Wednesday, 13 April 2011

The "I" persona

Is the "I" in a short story the author? If the story says
Every morning I lay on the floor in the front parlour watching her door.
Did James Joyce do this? (taken from Araby, a story narrated in the first person)

I don't think many would think he did.

So why when a poem is written in the first person, do many readers assume it is always autobiographical?
No doubt Wordsworth did
wander lonely as a cloud

but did Philip Larkin really move into a room that was previously inhabited by Mr Bleaney? link here. I doubt it. But I'd guess he did take a train one Whitsunday, mildly hungover.

Did William Carlow Williams eat plums straight from the fridge? I don't know and it doesn't matter. The poem matters.

In fact, some poets find that the distance of the third person allows them the room to write most honestly about their own lives and experiences. And vice versa.

There's a discussion by the poet Sheena Pugh here
and an interesting discussion here in Slate magazine.


Vanessa Gebbie said...

makes me mad, this assumption that fiction doesn't exist, and everything is true.

In that case, this writer is or has been:

an undertaker's assistant
a man
a boy
a bag lady
nearly dead (oh maybe thats arguably true...)
a shop assistant (actually, I was, once)
a beggar,
a burglar,
inhabitant of a surreal world
a WWI soldier
aWWII sailor
a 16th century religious martyr


dear readers, please stop assuming that just because you have no imaginations, I have none as well.

Michael Farry said...

There is an assumption among many readers/listeners that poetry is in some way "straight from the heart" and so the "I" actually is the poet. The very word "story" in short story seems to suggest that these are "made up". It's a real problem for a poet when he/she wants to write about difficult topics. People can sometimes look at you in a funny way after reading an "I" poem. I often just change the "I" to "He".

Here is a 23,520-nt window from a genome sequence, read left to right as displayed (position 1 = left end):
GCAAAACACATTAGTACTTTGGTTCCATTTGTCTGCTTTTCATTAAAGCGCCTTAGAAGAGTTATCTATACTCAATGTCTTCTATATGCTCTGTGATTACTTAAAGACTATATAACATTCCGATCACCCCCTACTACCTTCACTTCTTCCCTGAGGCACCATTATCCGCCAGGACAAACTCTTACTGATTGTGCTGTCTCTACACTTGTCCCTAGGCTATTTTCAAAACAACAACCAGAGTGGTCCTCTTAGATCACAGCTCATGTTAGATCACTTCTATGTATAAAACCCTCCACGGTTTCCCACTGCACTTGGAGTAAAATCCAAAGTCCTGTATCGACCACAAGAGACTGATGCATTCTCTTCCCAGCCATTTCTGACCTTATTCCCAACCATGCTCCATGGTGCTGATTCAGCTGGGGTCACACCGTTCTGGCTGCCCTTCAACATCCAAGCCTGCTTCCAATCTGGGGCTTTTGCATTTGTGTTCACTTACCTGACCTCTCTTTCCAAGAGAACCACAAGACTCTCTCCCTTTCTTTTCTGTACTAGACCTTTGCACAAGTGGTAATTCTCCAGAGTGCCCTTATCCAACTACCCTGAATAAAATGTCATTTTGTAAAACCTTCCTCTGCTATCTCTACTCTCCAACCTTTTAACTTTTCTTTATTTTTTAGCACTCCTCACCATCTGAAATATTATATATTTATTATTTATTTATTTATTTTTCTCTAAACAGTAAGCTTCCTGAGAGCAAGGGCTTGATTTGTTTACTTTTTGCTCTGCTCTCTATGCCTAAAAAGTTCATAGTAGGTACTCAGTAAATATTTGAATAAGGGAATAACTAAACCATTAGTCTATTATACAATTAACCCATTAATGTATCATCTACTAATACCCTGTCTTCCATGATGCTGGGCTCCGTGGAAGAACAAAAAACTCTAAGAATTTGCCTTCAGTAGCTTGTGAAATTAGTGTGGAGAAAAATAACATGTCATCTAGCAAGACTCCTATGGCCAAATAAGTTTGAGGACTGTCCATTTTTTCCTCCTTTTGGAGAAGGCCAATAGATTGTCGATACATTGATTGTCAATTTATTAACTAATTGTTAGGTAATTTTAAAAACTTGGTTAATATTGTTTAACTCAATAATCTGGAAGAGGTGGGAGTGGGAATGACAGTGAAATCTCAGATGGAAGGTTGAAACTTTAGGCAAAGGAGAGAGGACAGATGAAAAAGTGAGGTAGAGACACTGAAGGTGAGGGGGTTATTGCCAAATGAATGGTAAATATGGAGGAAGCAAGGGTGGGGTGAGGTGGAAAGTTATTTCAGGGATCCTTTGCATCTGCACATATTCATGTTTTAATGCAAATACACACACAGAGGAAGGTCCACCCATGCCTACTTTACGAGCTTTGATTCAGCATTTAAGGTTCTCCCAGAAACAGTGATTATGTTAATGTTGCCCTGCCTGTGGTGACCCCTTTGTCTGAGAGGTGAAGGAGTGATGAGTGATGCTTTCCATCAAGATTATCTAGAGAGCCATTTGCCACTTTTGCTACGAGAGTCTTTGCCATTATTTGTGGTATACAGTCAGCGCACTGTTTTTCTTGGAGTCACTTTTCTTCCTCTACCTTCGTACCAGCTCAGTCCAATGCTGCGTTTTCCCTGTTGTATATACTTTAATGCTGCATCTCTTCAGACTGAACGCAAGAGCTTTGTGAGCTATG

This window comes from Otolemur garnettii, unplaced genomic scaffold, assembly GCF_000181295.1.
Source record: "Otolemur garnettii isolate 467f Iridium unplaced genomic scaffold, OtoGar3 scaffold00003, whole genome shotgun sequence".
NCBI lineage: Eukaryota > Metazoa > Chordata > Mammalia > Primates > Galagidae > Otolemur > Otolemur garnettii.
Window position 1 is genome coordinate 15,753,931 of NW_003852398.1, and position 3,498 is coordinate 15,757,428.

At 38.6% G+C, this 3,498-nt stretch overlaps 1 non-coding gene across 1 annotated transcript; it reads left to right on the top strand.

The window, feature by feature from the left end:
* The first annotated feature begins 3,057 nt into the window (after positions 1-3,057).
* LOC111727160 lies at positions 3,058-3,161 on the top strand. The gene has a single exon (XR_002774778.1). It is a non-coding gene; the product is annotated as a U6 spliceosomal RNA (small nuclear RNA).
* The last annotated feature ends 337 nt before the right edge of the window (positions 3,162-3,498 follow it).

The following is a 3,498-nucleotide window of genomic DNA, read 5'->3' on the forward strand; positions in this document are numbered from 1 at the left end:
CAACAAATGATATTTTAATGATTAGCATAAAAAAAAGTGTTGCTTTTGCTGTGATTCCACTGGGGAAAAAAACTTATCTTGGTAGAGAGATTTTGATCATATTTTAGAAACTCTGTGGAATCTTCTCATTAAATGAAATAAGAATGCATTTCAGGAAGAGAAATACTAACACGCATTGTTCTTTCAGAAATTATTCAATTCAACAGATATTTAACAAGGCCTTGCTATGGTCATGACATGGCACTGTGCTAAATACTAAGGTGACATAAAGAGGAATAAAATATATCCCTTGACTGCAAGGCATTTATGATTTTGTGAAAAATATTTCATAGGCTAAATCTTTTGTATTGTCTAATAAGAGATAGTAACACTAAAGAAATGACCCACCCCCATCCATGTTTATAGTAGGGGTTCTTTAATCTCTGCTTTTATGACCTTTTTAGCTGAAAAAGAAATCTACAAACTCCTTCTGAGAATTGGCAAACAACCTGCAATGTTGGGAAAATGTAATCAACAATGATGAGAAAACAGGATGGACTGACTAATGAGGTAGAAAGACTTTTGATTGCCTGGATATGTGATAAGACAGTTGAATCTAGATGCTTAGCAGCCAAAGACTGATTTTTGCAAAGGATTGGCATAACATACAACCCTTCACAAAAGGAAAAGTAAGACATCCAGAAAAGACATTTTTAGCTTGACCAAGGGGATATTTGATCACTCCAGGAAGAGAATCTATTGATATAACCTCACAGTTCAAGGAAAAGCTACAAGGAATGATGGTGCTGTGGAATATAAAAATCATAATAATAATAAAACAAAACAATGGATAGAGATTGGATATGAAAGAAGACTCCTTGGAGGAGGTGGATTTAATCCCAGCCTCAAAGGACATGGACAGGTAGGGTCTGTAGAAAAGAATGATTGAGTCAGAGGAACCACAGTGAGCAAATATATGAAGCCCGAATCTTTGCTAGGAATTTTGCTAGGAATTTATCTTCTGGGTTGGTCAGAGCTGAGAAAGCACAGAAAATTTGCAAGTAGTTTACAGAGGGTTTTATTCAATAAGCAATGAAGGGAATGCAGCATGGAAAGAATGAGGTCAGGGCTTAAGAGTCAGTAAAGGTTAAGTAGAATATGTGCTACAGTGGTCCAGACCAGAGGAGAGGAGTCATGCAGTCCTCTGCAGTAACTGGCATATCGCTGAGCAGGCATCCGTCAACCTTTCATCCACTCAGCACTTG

Emerging Writer said...

Thanks for your comments. The problem's with the readers then.
Michael, have you written I as she?

Michael Farry said...

I have actually written a few "she" poems, not recently though. Thanks for the idea.

Donna OShaughnessy said...

Great comments Vanessa and Michael. Funny, I never gave this much thought. I suppose I assumed readers would know I had never run naked on stage with Three Dog Night back in 1976. Might be why that goofy boyfriend left me.

Vanessa Gebbie said...

Not sure it is only with the readers - I have read plenty of interviews with fic writers, in which otherwise intelligent and perceptive interviewers suddenly ask - so which character is 'you' then? As if one must be.

I suppose with poetry, it is slightly different. After all, there is 'narrative poetry' - and one assumes that is story-based in some measure. So perhaps then, the non-narrative sort does come over as the poet's own thoughts...even if it isnt intended to,